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Publisher
Emerald Publishing
Copyright
Copyright © 2012 Emerald Group Publishing Limited. All rights reserved.
ISSN
1328-7265
DOI
10.1108/13287261211232162
Publisher site
See Article on Publisher Site

Abstract

Purpose – The purpose of this paper is to gain a deeper understanding of how independent craftspeople adopt and use social media (SM) in order to promote their creative enterprise. However, some of these opportunities may place a demand for specific knowledge, business and technical skills on untrained artists. The purpose of this paper is to look into this emerging phenomena, the challenges and opportunities it presents and to propose solutions or recommendations to independent artists, training organisations, and government bodies who may wish to promote the creative industries. Design/methodology/approach – In order to identify different modes of adoption of SM and some of the related challenges within this domain, interviews were conducted with independent craftspeople in order to explore these topics and identify emergent themes. The research focuses on an ethnographic study through an interpretive lens; Habermas' theory of communicative action is drawn on to explore the adoption and use of technology by craftspeople to promote their work and business. Findings – The paper identifies some of the most current challenges for the independent craftsperson in adopting SM to promote and sell products. While participants are aware of benefits of SM technologies, lack of time, lack of technical knowledge and unfamiliarity with new media technologies are all highlighted as barriers to adoption. Proposed recommendations include training and support offered by government development agencies, and cooperatives employing social media experts. Research limitations/implications – Situated within the context of an ongoing ethnographic study, this study was a specific episode carried out at a craft fair to investigate the specific theme of SM adoption for product promotion. Given more time further interviews could be carried out to include a greater range of participants. Craftspeople who work entirely out of a workshop and do not attend events such as craft fairs could be interviewed to give further insight. A future study will present an analysis of the content of web sites, third party portals and social media posts to understand the interactions that take place through web technologies and social media. Originality/value – The findings of this paper can be used in shaping support solutions for independent craftspeople wishing to adopt SM as a method of promoting their product or craft. The discovered challenges may be used to identify potential problems of the Internet and SM for the independent craftsperson. Findings can also be used to inform hosts of e‐commerce sites for independent artists, they may also be used to inform government and funding bodies.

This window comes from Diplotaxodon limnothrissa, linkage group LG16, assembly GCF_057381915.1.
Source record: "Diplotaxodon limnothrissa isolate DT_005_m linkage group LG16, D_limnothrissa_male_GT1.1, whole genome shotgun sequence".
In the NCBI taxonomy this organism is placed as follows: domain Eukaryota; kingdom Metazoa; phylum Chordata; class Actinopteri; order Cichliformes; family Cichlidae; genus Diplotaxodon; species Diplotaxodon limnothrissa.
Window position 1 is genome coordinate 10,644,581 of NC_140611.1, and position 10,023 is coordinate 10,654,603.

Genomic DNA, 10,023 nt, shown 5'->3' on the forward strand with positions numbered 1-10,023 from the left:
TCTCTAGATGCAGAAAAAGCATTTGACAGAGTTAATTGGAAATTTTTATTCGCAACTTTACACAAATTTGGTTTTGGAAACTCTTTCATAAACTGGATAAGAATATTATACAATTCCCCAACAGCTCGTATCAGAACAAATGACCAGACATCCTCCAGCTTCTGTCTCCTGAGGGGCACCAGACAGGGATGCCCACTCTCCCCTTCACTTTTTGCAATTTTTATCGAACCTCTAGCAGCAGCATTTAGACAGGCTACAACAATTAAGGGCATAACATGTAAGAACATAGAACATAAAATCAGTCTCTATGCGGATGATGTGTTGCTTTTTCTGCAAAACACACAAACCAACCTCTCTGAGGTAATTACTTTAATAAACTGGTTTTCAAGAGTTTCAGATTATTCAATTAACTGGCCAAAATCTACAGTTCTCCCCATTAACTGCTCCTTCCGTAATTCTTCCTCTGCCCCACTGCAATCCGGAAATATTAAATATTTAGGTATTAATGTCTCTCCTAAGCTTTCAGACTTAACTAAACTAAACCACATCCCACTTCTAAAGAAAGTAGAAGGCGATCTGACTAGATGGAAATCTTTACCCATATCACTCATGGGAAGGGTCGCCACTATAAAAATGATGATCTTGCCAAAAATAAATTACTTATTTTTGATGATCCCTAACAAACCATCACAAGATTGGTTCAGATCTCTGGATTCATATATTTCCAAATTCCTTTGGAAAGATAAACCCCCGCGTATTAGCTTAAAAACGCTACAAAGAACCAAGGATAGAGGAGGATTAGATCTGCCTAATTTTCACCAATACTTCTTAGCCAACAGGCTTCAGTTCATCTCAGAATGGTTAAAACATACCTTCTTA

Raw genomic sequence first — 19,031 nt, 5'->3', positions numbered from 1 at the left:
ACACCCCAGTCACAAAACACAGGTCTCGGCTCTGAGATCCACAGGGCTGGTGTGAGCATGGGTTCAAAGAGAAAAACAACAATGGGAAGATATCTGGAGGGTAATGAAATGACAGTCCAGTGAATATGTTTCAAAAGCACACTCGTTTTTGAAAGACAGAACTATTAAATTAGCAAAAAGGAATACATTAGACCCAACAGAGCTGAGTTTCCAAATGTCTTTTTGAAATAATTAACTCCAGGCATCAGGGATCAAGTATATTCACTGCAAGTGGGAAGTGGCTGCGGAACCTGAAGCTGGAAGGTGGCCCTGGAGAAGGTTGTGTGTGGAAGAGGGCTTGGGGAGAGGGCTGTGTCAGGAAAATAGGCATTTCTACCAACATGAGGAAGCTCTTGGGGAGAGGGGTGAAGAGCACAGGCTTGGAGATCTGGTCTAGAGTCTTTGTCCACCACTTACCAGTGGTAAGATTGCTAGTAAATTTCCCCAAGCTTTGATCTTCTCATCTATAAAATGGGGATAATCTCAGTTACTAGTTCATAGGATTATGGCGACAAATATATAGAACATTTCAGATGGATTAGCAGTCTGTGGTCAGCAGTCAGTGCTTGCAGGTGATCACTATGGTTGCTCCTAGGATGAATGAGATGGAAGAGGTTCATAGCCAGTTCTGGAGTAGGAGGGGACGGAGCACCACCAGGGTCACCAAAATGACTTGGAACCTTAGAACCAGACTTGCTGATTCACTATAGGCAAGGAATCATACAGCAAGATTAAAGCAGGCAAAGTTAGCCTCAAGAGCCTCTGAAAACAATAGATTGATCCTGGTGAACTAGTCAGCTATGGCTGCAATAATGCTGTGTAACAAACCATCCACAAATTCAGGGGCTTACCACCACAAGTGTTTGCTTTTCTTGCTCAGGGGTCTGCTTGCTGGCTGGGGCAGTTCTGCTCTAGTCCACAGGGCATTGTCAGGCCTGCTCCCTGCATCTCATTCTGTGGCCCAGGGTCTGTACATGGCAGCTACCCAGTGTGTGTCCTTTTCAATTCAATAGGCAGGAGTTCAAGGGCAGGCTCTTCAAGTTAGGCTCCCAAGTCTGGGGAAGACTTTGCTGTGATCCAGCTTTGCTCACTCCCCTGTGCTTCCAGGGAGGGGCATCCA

Journal

Journal of Systems and Information TechnologyEmerald Publishing

Published: Apr 27, 2012

Keywords: Social media; Crafts; Enterprise; Interpretivism; Business enterprise; Business development; Electronic commerce

References